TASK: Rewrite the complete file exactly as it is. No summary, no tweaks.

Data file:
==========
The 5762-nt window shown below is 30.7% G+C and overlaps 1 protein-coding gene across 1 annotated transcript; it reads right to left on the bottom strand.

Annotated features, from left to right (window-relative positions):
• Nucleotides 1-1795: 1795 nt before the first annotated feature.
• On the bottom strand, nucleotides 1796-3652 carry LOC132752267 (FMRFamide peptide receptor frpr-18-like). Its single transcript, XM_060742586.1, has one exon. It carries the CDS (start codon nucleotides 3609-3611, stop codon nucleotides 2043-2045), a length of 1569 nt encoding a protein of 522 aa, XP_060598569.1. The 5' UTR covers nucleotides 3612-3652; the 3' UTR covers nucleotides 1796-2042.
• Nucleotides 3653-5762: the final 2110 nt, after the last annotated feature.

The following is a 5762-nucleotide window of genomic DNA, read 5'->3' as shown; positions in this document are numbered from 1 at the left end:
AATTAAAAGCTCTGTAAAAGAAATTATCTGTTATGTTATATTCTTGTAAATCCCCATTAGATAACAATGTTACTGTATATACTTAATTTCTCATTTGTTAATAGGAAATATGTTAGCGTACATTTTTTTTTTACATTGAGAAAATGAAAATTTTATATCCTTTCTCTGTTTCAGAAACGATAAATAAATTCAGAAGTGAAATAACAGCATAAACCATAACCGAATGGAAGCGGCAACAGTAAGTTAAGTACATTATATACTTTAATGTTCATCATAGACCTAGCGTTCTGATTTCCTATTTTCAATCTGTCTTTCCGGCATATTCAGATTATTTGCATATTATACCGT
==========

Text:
The 5762-nt window shown below is 30.7% G+C and overlaps 1 protein-coding gene across 1 annotated transcript; it reads right to left on the bottom strand.

Annotated features, from left to right (window-relative positions):
• Nucleotides 1-1795: 1795 nt before the first annotated feature.
• On the bottom strand, nucleotides 1796-3652 carry LOC132752267 (FMRFamide peptide receptor frpr-18-like). Its single transcript, XM_060742586.1, has one exon. It carries the CDS (start codon nucleotides 3609-3611, stop codon nucleotides 2043-2045), a length of 1569 nt encoding a protein of 522 aa, XP_060598569.1. The 5' UTR covers nucleotides 3612-3652; the 3' UTR covers nucleotides 1796-2042.
• Nucleotides 3653-5762: the final 2110 nt, after the last annotated feature.

The following is a 5762-nucleotide window of genomic DNA, read 5'->3' as shown; positions in this document are numbered from 1 at the left end:
AATTAAAAGCTCTGTAAAAGAAATTATCTGTTATGTTATATTCTTGTAAATCCCCATTAGATAACAATGTTACTGTATATACTTAATTTCTCATTTGTTAATAGGAAATATGTTAGCGTACATTTTTTTTTTACATTGAGAAAATGAAAATTTTATATCCTTTCTCTGTTTCAGAAACGATAAATAAATTCAGAAGTGAAATAACAGCATAAACCATAACCGAATGGAAGCGGCAACAGTAAGTTAAGTACATTATATACTTTAATGTTCATCATAGACCTAGCGTTCTGATTTCCTATTTTCAATCTGTCTTTCCGGCATATTCAGATTATTTGCATATTATACCGT